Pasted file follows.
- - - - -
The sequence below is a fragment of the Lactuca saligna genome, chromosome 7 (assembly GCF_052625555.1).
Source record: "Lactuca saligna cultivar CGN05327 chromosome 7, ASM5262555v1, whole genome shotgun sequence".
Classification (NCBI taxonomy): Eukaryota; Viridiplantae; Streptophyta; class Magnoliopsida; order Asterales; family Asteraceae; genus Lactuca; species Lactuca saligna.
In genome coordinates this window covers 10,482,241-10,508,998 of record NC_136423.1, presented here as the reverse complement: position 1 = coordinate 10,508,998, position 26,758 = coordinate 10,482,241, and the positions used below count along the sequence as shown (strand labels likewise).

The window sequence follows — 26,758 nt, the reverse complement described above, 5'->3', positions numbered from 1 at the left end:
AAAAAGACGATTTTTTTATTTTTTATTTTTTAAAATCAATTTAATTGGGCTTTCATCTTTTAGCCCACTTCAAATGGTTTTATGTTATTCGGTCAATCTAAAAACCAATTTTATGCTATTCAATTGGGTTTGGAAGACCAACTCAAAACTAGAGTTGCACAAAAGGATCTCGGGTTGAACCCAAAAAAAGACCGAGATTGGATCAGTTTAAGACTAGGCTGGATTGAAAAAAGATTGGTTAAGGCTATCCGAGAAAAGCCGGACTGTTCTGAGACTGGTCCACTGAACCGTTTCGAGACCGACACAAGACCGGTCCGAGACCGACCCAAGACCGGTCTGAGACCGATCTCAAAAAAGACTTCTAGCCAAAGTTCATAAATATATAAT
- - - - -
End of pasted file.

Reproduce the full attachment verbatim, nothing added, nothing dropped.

The sequence below is a fragment of the Lactuca saligna genome, chromosome 7 (assembly GCF_052625555.1).
Source record: "Lactuca saligna cultivar CGN05327 chromosome 7, ASM5262555v1, whole genome shotgun sequence".
Classification (NCBI taxonomy): Eukaryota; Viridiplantae; Streptophyta; class Magnoliopsida; order Asterales; family Asteraceae; genus Lactuca; species Lactuca saligna.
In genome coordinates this window covers 10,482,241-10,508,998 of record NC_136423.1, presented here as the reverse complement: position 1 = coordinate 10,508,998, position 26,758 = coordinate 10,482,241, and the positions used below count along the sequence as shown (strand labels likewise).

The window sequence follows — 26,758 nt, the reverse complement described above, 5'->3', positions numbered from 1 at the left end:
AAAAAGACGATTTTTTTATTTTTTATTTTTTAAAATCAATTTAATTGGGCTTTCATCTTTTAGCCCACTTCAAATGGTTTTATGTTATTCGGTCAATCTAAAAACCAATTTTATGCTATTCAATTGGGTTTGGAAGACCAACTCAAAACTAGAGTTGCACAAAAGGATCTCGGGTTGAACCCAAAAAAAGACCGAGATTGGATCAGTTTAAGACTAGGCTGGATTGAAAAAAGATTGGTTAAGGCTATCCGAGAAAAGCCGGACTGTTCTGAGACTGGTCCACTGAACCGTTTCGAGACCGACACAAGACCGGTCCGAGACCGACCCAAGACCGGTCTGAGACCGATCTCAAAAAAGACTTCTAGCCAAAGTTCATAAATATATAAT